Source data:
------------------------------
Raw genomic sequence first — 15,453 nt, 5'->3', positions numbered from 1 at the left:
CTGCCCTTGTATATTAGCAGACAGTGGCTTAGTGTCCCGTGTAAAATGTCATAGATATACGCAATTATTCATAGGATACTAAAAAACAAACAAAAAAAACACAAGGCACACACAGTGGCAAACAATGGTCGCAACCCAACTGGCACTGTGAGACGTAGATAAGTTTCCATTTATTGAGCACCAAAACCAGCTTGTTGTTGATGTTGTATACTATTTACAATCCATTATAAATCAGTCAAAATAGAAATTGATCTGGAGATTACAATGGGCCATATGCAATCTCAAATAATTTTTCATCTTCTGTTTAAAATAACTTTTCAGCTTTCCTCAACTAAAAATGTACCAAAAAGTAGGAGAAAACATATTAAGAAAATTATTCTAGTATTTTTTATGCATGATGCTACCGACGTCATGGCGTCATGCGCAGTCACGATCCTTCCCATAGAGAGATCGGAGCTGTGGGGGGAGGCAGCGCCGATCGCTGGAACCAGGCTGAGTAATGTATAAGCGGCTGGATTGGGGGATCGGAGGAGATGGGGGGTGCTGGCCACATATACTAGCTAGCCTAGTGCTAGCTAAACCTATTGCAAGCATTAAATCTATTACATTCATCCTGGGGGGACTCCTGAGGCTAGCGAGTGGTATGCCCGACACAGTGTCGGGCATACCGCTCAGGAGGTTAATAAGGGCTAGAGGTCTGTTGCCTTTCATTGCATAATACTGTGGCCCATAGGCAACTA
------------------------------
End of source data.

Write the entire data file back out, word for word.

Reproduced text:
Raw genomic sequence first — 15,453 nt, 5'->3', positions numbered from 1 at the left:
CTGCCCTTGTATATTAGCAGACAGTGGCTTAGTGTCCCGTGTAAAATGTCATAGATATACGCAATTATTCATAGGATACTAAAAAACAAACAAAAAAAACACAAGGCACACACAGTGGCAAACAATGGTCGCAACCCAACTGGCACTGTGAGACGTAGATAAGTTTCCATTTATTGAGCACCAAAACCAGCTTGTTGTTGATGTTGTATACTATTTACAATCCATTATAAATCAGTCAAAATAGAAATTGATCTGGAGATTACAATGGGCCATATGCAATCTCAAATAATTTTTCATCTTCTGTTTAAAATAACTTTTCAGCTTTCCTCAACTAAAAATGTACCAAAAAGTAGGAGAAAACATATTAAGAAAATTATTCTAGTATTTTTTATGCATGATGCTACCGACGTCATGGCGTCATGCGCAGTCACGATCCTTCCCATAGAGAGATCGGAGCTGTGGGGGGAGGCAGCGCCGATCGCTGGAACCAGGCTGAGTAATGTATAAGCGGCTGGATTGGGGGATCGGAGGAGATGGGGGGTGCTGGCCACATATACTAGCTAGCCTAGTGCTAGCTAAACCTATTGCAAGCATTAAATCTATTACATTCATCCTGGGGGGACTCCTGAGGCTAGCGAGTGGTATGCCCGACACAGTGTCGGGCATACCGCTCAGGAGGTTAATAAGGGCTAGAGGTCTGTTGCCTTTCATTGCATAATACTGTGGCCCATAGGCAACTA